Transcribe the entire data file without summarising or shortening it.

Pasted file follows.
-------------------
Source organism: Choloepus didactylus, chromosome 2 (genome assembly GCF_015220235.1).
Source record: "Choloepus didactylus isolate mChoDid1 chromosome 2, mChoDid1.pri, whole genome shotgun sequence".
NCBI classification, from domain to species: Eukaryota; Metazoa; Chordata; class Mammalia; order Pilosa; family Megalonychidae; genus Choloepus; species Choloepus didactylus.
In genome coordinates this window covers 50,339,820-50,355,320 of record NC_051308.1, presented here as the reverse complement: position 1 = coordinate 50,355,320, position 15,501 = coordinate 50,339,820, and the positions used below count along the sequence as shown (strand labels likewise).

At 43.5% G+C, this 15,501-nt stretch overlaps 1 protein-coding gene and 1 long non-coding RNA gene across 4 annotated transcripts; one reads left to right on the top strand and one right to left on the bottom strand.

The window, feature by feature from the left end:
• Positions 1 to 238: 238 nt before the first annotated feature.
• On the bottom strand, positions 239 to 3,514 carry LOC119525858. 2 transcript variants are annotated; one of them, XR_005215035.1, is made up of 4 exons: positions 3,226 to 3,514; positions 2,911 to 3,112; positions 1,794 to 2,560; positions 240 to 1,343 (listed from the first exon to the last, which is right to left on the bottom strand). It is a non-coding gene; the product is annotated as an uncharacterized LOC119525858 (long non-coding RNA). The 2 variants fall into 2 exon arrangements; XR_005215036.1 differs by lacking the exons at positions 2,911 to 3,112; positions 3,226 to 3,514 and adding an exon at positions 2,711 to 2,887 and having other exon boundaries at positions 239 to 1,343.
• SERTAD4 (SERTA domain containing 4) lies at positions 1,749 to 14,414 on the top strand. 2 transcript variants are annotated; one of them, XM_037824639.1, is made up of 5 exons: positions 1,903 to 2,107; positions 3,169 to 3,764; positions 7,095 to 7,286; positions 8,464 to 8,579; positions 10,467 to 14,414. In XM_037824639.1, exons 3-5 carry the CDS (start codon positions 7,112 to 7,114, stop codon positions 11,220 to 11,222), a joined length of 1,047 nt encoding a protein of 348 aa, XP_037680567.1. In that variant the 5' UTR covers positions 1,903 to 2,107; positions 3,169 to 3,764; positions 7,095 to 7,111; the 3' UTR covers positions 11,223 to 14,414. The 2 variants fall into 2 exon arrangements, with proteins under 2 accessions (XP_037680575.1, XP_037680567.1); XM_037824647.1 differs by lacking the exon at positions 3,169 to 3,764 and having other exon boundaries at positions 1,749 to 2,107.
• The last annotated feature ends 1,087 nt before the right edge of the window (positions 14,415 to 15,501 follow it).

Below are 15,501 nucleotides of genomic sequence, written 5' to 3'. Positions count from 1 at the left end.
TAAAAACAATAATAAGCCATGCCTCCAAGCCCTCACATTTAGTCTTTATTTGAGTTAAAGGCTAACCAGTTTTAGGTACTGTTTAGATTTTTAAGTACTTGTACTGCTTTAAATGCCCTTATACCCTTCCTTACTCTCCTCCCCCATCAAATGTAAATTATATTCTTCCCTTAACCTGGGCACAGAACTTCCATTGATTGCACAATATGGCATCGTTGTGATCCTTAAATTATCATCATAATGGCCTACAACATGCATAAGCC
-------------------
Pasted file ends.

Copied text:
Source organism: Choloepus didactylus, chromosome 2 (genome assembly GCF_015220235.1).
Source record: "Choloepus didactylus isolate mChoDid1 chromosome 2, mChoDid1.pri, whole genome shotgun sequence".
NCBI classification, from domain to species: Eukaryota; Metazoa; Chordata; class Mammalia; order Pilosa; family Megalonychidae; genus Choloepus; species Choloepus didactylus.
In genome coordinates this window covers 50,339,820-50,355,320 of record NC_051308.1, presented here as the reverse complement: position 1 = coordinate 50,355,320, position 15,501 = coordinate 50,339,820, and the positions used below count along the sequence as shown (strand labels likewise).

At 43.5% G+C, this 15,501-nt stretch overlaps 1 protein-coding gene and 1 long non-coding RNA gene across 4 annotated transcripts; one reads left to right on the top strand and one right to left on the bottom strand.

The window, feature by feature from the left end:
• Positions 1 to 238: 238 nt before the first annotated feature.
• On the bottom strand, positions 239 to 3,514 carry LOC119525858. 2 transcript variants are annotated; one of them, XR_005215035.1, is made up of 4 exons: positions 3,226 to 3,514; positions 2,911 to 3,112; positions 1,794 to 2,560; positions 240 to 1,343 (listed from the first exon to the last, which is right to left on the bottom strand). It is a non-coding gene; the product is annotated as an uncharacterized LOC119525858 (long non-coding RNA). The 2 variants fall into 2 exon arrangements; XR_005215036.1 differs by lacking the exons at positions 2,911 to 3,112; positions 3,226 to 3,514 and adding an exon at positions 2,711 to 2,887 and having other exon boundaries at positions 239 to 1,343.
• SERTAD4 (SERTA domain containing 4) lies at positions 1,749 to 14,414 on the top strand. 2 transcript variants are annotated; one of them, XM_037824639.1, is made up of 5 exons: positions 1,903 to 2,107; positions 3,169 to 3,764; positions 7,095 to 7,286; positions 8,464 to 8,579; positions 10,467 to 14,414. In XM_037824639.1, exons 3-5 carry the CDS (start codon positions 7,112 to 7,114, stop codon positions 11,220 to 11,222), a joined length of 1,047 nt encoding a protein of 348 aa, XP_037680567.1. In that variant the 5' UTR covers positions 1,903 to 2,107; positions 3,169 to 3,764; positions 7,095 to 7,111; the 3' UTR covers positions 11,223 to 14,414. The 2 variants fall into 2 exon arrangements, with proteins under 2 accessions (XP_037680575.1, XP_037680567.1); XM_037824647.1 differs by lacking the exon at positions 3,169 to 3,764 and having other exon boundaries at positions 1,749 to 2,107.
• The last annotated feature ends 1,087 nt before the right edge of the window (positions 14,415 to 15,501 follow it).

Below are 15,501 nucleotides of genomic sequence, written 5' to 3'. Positions count from 1 at the left end.
TAAAAACAATAATAAGCCATGCCTCCAAGCCCTCACATTTAGTCTTTATTTGAGTTAAAGGCTAACCAGTTTTAGGTACTGTTTAGATTTTTAAGTACTTGTACTGCTTTAAATGCCCTTATACCCTTCCTTACTCTCCTCCCCCATCAAATGTAAATTATATTCTTCCCTTAACCTGGGCACAGAACTTCCATTGATTGCACAATATGGCATCGTTGTGATCCTTAAATTATCATCATAATGGCCTACAACATGCATAAGCC